1. Please try a little bit of formatting, like paragraphs and newlines. They are useful to the reader

    2. I only want to contest Point 3-charge rate. I have used my ipad air 2 charger on my iphone 6 through out its life, and after 4yrs of daily usage the iphone6 battery still has 91% capacity. And I live in tropical areas, so no cooling benefits either. So, I think the faster charging causing degradation of battery is just a myth.
    watto_cobra
  • Reply 19 of 30
    sirozhasirozha Posts: 618member
    sree said:
    swineone said:
    After I had some batteries on Apple products die on me (and had to spend obscene amounts of money replacing them, because on top of Apple repairs being expensive, my country has some of the highest tax rates in the world piled on top), and being an electrical engineer, I decided to do some research on the scientific literature with regards to what could prolong the battery lifetime. Here is the executive summary: 1. Temperature: the main killer of batteries. Do everything on your power to keep the computer (and hence the battery) as cool as possible. For instance, using your phone for navigation in the car, which by itself heats the phone a lot due to GPS usage, plus having the sun shining directly on it, is just awful. If you do this often, try to leave the phone in the shade or right in front of the car's A/C vents to cool it. The inductive chargers I'm familiar with dissipate a lot of heat so I don't use those for the iPhone. 2. State of charge (battery percentage) and depth of discharge. Batteries degrade faster if fully charged. Some of the research indicates they'll also degrade if nearly depleted, and it appears a good compromise is about 60% charge. Too bad Apple won't allow you to connect the power adapter but disable charging (more on that at the end of the post). It might be very useful for those who don't need the full battery range, like me. Also some of the research indicates, as pointed out in the article, you should have shallow depths of discharge, i.e. 5 discharges from 60% to 40% are better than 1 discharge from 100% to 0%, although technically both are counted by the gas gauge IC as 1 cycle. 3. Charge rate. Try to charge the device as slowly as possible. Although the research isn't clear on the point of diminishing returns, one thing is certain: fast charging is harmful to the battery, so avoid it (the worst example being USB-C to an iPhone). This is probably what kills Apple Pencils so quickly -- at least the 1st gen, non-inductive-charging one (I speak from experience, having had one replaced with 9 months of very light use on it). I wouldn't even recommend using the iPad 12 W charger, but rather the iPhone 5 W one, even to charge the iPad. An interesting trick: you can use your iPad USB-A charger plus a USB-A to USB-C cable to charge the newest MacBooks very slowly if not in use (if in use, it'll at best maintain the charge with very light use, or deplete it at moderate to heavy use). 4. Cycle count. Best thing to do would be not to put in the cycles if possible, although if points 1 and 2 are not respected, even a battery that hasn't been cycled at all will eventually die. This one is simple: try to connect the charger as often as is feasible. Even if you're taking it out for a quick half-hour session, leave the charger connected. For MacBooks, there are also some settings to be used with the pmset command in Terminal to make sure the computer goes to standby, since it is not unusual to lose 10% charge (i.e. 1/10 of a cycle) over less than a day if you close the lid but don't go to standby. The computer will take a bit longer to wake up but depending on your usage patterns, it pays to do this since it could add up to as much as 30 cycles a year, which is far from negligible -- it's about half what I put on my computer over a year of use. I have written an app for MacBooks that is able to keep the computer at the desired charge level with the power adapter connected but not charging. I use it to keep my computer at 60% charge following point 2. I thought of releasing the app, but I'm certain that as soon as I do it, someone at Apple will take notice and close the API I use to do it (same reason why I'm being intentionally vague here). The point is, the capability is there, but Apple has a long history of stopping at nothing to prevent users from doing legitimate things with the devices they paid hard-earned cash for. This same API could be used on iOS but unfortunately it requires root access and I'm not willing to jailbreak my phone over it, if it's even still possible. Hope this helps someone.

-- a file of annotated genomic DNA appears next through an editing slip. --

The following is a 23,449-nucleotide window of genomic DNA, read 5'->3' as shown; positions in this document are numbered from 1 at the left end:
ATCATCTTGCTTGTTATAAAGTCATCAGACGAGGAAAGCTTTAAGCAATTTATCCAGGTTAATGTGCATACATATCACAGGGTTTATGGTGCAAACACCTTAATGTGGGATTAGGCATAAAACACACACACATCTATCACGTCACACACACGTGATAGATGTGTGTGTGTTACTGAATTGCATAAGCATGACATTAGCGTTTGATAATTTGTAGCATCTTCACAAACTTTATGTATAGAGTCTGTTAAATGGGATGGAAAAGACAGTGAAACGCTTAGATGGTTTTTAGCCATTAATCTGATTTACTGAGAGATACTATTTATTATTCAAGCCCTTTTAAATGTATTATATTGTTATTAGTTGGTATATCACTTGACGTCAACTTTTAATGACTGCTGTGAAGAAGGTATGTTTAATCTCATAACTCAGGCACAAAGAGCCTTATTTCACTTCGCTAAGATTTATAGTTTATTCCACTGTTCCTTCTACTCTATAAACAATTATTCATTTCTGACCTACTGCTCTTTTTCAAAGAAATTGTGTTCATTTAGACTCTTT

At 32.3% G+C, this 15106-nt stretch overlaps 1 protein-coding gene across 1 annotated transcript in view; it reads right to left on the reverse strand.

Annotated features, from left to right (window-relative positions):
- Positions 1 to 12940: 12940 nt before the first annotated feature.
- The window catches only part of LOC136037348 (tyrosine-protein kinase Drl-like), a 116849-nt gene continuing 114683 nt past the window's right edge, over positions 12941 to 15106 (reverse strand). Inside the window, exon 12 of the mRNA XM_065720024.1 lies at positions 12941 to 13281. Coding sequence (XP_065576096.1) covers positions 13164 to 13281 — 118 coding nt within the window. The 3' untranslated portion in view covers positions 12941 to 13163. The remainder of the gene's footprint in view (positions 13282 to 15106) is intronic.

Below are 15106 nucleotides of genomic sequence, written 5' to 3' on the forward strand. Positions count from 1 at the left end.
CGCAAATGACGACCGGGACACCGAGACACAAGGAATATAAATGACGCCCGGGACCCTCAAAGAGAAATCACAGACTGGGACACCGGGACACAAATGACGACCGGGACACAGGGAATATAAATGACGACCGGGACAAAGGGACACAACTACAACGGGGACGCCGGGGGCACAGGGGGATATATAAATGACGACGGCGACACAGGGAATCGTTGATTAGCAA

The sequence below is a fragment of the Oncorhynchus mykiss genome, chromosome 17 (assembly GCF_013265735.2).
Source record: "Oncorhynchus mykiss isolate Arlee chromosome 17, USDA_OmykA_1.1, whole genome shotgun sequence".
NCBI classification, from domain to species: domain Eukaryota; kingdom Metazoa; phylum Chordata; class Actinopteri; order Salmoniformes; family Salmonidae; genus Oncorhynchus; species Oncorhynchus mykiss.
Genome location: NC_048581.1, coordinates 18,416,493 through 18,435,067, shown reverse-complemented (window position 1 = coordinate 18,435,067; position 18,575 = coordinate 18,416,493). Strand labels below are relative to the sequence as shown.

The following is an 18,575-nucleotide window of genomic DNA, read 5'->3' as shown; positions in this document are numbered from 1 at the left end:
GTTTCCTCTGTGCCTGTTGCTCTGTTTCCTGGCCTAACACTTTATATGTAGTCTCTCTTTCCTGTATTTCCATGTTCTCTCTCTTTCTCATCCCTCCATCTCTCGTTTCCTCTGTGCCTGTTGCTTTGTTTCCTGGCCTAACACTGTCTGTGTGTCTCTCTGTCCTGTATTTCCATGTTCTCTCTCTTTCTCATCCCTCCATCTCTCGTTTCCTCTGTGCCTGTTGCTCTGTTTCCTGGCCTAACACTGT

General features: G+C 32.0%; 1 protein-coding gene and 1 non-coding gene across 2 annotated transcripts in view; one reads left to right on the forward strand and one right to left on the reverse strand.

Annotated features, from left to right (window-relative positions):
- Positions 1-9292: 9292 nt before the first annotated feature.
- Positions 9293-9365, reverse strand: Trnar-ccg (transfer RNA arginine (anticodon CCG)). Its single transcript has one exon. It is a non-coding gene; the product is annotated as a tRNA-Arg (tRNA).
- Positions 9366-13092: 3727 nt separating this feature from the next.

1. Please try a little bit of formatting, like paragraphs and newlines. They are useful to the reader

    2. I only want to contest Point 3-charge rate. I have used my ipad air 2 charger on my iphone 6 through out its life, and after 4yrs of daily usage the iphone6 battery still has 91% capacity. And I live in tropical areas, so no cooling benefits either. So, I think the faster charging causing degradation of battery is just a myth.
    Elon Musk would tend to agree. 
    watto_cobra
  • Reply 20 of 30
    Mike WuertheleMike Wuerthele Posts: 5,004administrator
    JanNL said:
    JanNL said:
    My mid 2015 15in MBP is normally on mains power all the time.

    Sounds logical that's less "wear" for the battery (and for you it shows), but is this generally recommended? Or maybe once in a while using the battery?
    From the article: "If you're doing this, you're not letting the battery deplete, you are off-and-on recharging it a tiny, tiny bit at a time. It's been a long time since we had NiCad batteries where this would degrade them over time -- and this behavior in this day and age won't harm the battery to any appreciable level."
    The answer to my question isn't in the article, it's not about off-and-on recharging, my question is about keeping the battery always charged and connected...
    It is, though. When the cable is plugged in constantly, this is what you're doing. Tiny, tiny discharges and recharges.
    watto_cobra